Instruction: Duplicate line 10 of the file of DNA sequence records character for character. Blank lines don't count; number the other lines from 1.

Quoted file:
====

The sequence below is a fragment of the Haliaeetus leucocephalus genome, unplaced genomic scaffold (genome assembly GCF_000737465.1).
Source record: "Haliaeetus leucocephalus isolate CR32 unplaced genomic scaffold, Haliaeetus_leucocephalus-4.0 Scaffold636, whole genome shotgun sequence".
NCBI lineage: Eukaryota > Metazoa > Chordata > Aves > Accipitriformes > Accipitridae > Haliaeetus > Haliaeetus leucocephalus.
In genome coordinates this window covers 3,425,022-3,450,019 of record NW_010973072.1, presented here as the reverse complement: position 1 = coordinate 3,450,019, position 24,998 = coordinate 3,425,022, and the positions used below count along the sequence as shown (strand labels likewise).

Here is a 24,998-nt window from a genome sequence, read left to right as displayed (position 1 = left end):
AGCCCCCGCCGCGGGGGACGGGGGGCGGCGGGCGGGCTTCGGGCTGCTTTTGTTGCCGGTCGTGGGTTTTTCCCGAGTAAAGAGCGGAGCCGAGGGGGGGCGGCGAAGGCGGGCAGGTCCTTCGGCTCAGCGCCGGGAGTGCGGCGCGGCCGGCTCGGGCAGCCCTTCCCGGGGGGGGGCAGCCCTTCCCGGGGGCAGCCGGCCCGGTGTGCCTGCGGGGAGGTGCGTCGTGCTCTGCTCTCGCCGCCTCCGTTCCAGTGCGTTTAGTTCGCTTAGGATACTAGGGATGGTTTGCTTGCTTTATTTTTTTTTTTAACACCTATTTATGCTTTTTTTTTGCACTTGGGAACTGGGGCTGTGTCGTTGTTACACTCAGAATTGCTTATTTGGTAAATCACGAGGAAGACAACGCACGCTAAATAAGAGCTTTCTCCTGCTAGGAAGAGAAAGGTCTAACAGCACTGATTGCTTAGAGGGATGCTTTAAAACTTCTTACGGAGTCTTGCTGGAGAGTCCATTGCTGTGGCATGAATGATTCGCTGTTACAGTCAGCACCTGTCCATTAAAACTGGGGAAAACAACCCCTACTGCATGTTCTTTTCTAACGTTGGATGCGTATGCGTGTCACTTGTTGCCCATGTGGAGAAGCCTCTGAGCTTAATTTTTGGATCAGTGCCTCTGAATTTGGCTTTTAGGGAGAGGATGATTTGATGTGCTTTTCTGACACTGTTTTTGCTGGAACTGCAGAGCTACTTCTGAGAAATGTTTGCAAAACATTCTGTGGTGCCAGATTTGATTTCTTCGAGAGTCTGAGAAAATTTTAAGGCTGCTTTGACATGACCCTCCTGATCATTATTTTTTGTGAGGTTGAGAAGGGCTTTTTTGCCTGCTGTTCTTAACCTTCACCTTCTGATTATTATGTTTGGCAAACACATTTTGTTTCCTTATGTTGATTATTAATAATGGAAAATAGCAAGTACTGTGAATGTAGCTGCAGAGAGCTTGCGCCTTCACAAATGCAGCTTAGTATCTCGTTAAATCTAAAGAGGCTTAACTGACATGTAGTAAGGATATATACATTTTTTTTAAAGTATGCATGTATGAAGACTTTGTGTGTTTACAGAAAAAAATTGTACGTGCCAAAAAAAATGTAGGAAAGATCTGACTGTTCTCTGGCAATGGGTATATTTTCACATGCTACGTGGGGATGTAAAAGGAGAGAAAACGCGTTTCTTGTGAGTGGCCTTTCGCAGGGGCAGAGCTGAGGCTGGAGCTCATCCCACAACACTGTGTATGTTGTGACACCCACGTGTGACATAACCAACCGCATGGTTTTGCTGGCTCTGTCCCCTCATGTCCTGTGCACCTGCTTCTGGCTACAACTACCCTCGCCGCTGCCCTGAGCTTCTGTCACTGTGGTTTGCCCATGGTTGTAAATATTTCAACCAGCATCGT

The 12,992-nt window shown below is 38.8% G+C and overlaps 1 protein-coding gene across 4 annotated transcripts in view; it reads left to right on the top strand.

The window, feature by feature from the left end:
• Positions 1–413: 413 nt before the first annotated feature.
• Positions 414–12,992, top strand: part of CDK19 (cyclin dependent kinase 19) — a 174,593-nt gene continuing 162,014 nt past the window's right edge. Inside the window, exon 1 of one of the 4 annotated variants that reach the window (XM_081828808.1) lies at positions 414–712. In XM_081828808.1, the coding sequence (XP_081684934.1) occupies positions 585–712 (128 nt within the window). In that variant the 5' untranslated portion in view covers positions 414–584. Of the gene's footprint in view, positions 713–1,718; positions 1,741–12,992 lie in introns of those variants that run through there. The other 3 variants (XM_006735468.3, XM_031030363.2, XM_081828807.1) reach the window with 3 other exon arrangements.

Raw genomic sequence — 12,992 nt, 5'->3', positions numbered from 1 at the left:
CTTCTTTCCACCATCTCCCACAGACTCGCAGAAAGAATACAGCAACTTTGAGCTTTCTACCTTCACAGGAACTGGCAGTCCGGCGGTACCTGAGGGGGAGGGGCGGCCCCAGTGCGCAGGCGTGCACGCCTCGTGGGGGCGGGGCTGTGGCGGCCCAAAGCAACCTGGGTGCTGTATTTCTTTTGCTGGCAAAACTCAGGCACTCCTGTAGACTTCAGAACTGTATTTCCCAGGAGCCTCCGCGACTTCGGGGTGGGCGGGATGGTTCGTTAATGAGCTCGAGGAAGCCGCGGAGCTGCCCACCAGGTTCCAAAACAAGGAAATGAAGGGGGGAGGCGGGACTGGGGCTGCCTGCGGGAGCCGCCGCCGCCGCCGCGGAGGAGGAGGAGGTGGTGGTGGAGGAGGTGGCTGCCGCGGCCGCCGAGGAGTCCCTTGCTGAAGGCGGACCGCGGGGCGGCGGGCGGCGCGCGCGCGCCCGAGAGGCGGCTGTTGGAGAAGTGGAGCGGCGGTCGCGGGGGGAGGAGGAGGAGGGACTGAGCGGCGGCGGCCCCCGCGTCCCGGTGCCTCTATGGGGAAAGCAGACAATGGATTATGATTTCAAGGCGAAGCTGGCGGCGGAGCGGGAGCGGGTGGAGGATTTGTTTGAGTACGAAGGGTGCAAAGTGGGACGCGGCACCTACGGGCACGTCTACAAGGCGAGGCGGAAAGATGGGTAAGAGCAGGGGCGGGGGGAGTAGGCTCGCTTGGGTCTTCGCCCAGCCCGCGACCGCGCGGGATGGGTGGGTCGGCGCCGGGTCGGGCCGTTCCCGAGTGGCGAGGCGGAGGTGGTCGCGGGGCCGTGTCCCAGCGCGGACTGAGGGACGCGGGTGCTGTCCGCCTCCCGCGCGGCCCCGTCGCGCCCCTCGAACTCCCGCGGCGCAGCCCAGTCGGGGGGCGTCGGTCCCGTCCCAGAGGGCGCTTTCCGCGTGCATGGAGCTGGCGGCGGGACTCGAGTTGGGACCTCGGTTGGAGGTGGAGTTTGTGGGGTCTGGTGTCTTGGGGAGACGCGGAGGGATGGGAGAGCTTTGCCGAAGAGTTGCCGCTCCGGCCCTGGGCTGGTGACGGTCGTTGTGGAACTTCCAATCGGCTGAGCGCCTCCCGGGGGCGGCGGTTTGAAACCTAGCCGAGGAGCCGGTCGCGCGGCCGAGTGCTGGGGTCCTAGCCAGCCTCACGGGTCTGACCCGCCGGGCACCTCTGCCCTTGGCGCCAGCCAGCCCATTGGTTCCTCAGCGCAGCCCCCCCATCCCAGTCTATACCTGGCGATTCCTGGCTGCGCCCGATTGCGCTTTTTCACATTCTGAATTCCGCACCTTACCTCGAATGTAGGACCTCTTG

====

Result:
• Positions 414–12,992, top strand: part of CDK19 (cyclin dependent kinase 19) — a 174,593-nt gene continuing 162,014 nt past the window's right edge. Inside the window, exon 1 of one of the 4 annotated variants that reach the window (XM_081828808.1) lies at positions 414–712. In XM_081828808.1, the coding sequence (XP_081684934.1) occupies positions 585–712 (128 nt within the window). In that variant the 5' untranslated portion in view covers positions 414–584. Of the gene's footprint in view, positions 713–1,718; positions 1,741–12,992 lie in introns of those variants that run through there. The other 3 variants (XM_006735468.3, XM_031030363.2, XM_081828807.1) reach the window with 3 other exon arrangements.